Black History Month: The History books don’t always get it right

Black History Month: The History books don’t always get it right

BE Connect Groups and Latinxs Connect ask you to Embrace Black Culture during Black History Month.

During this Black History Month, BE Connect and Latinxs Connect Groups will focus on both People and Community. There are many Black historical locations that may be within a couple of miles of where you live.

Throughout the month, several Albemarle employees will be sharing the history of some of those areas and what it means to them.

We would like for you to also participate this month and Embrace Black Culture actively. We urge everyone to visit some of those locations.

BE Connect Groups and Lantixs Connect ask you to Embrace Black Culture during Black History Month. During this month, BE Connect and Latinx Connect will focus on both People and Community. There are many black historical locations that may be within a couple of miles of where you live. Our employee's will be sharing the history of some of those areas and what it means to them.

We would like for you to participate this month and Embrace Black Culture actively. We urge everyone to visit some of those locations and provide us with your comments, pictures, and selfies.






History books don't always get the full story right. It's up to dedicated people to reveal the missing pieces, which gives us the full context and richness a story deserves. For Albemarle's Trinicia King, The Harvey B. Gantt Center in Charlotte, N.C., serves as a vehicle for people to celebrate African American art, history, and culture.

Harvey B. Gantt Center
Harvey B. Gantt Center, Charlotte, N.C.

"The Gantt Center fills in a lot of the gaps. I am excited that adults and children, who want further their education on this rich culture, have a place to go to find out information about the past and present endeavors of our people," King said.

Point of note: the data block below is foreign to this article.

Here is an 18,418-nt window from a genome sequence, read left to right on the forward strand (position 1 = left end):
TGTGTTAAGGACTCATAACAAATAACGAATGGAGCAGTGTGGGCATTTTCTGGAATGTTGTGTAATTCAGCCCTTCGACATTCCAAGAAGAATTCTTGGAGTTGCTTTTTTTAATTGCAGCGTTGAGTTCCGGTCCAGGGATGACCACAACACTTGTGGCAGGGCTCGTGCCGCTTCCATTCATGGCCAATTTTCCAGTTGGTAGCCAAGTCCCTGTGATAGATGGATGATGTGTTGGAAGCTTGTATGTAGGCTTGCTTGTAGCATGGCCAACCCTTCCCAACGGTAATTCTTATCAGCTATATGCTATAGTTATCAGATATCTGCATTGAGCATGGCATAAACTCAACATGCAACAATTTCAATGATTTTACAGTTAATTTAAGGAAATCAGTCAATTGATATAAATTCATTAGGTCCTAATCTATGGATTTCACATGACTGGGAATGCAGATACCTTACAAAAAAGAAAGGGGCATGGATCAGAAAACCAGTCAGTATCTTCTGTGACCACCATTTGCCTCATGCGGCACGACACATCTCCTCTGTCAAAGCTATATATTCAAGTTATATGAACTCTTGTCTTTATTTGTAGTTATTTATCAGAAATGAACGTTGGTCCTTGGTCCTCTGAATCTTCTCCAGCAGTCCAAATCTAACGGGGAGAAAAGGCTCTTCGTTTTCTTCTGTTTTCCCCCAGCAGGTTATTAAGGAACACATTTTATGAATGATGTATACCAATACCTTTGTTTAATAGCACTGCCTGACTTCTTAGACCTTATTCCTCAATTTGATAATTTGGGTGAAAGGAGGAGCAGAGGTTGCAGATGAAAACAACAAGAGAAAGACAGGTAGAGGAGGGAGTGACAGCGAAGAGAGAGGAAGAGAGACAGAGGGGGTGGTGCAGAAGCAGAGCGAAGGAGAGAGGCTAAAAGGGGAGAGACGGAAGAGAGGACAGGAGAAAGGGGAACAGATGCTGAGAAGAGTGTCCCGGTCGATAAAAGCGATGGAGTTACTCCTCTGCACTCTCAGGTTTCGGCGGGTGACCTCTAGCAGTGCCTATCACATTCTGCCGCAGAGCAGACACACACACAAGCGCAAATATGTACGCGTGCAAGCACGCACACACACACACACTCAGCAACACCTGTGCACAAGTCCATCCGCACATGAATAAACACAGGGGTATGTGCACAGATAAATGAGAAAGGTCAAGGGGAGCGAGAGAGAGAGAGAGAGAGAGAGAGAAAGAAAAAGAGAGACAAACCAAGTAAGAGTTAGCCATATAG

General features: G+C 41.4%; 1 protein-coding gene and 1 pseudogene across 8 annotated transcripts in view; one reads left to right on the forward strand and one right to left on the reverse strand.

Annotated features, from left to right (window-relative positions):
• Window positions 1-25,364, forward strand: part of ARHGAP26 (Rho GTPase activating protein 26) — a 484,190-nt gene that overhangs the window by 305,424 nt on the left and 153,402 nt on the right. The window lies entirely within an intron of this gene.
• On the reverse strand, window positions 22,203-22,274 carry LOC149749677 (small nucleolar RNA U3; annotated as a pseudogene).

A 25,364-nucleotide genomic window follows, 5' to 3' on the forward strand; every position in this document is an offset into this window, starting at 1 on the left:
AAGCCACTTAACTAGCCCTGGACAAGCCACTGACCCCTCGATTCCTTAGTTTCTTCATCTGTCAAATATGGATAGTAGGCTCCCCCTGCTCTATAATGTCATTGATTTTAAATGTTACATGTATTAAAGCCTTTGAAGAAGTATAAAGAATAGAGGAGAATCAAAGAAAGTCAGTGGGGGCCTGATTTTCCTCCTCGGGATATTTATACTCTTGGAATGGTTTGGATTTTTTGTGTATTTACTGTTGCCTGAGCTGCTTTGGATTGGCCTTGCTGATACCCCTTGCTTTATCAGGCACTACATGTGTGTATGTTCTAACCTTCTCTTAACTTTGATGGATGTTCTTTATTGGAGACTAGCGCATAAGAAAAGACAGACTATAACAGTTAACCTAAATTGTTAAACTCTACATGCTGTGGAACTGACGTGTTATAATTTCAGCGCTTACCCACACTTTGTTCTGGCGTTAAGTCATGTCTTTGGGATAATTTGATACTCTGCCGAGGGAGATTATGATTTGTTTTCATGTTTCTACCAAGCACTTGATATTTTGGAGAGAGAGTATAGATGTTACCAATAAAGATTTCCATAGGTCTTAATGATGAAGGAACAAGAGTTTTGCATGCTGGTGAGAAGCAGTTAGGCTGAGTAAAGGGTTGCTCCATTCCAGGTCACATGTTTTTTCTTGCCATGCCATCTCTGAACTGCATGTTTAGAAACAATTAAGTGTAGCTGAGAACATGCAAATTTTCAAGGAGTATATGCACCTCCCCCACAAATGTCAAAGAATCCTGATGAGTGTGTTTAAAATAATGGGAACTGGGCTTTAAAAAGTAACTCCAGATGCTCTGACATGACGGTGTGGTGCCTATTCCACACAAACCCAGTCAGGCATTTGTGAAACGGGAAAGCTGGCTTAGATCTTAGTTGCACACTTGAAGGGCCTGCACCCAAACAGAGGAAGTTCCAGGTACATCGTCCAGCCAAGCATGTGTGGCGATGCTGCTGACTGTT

This Center was the dream of many local community leaders to bring Black southern history to the mainstream public. Named after Harvey Bernard Gantt, a well-respected community leader and a trailblazer for Black culture. He was the first African American student admitted to Clemson University and later served as Charlotte's first African American mayor. The Center is an award-winning architectural design facility and stands as a symbol in the Charlotte skyline that Black history, art, and culture belong in all our collective minds.

The center brings in exhibitions from historical moments like sit-ins to the present-day Black Lives Matter movement. King believes this mix helps people place themselves in their shoes and accept Black Culture as American Culture. One exhibit King says touched her and gave her insight on life as a Black woman is the “A Woman’s Work” exhibit featuring collections from John and Vivian Hewitt. They exemplified the beauty and strength of women. It encompasses Black women and their many roles, identities, and experiences.

"Knowing the background and history of Black culture paves the way for change. Educating yourself about past injustices and triumphs of a culture completes the narrative. Understanding also brings compassion, which is needed to make the world a better place," King said.

As we continue to embrace Black culture during Black History Month, King hopes you will visit the Gantt Center for their unique cultural experiences year-round.

For more information on the Gantt Center and current Black History Month events: The Harvey B. Gantt Center for African-American Arts + Culture

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Trinicia King is part of Albemarle’s Information Technology team. She was born and raised in Charlotte, N.C. She received her Bachelor of Science degree in Information System from the University of North Carolina and Master’s in Business Administration from Pfeiffer University. She loves to write children’s books and has published thus far “An Open Mind: Teachable Moments Through Poetry.”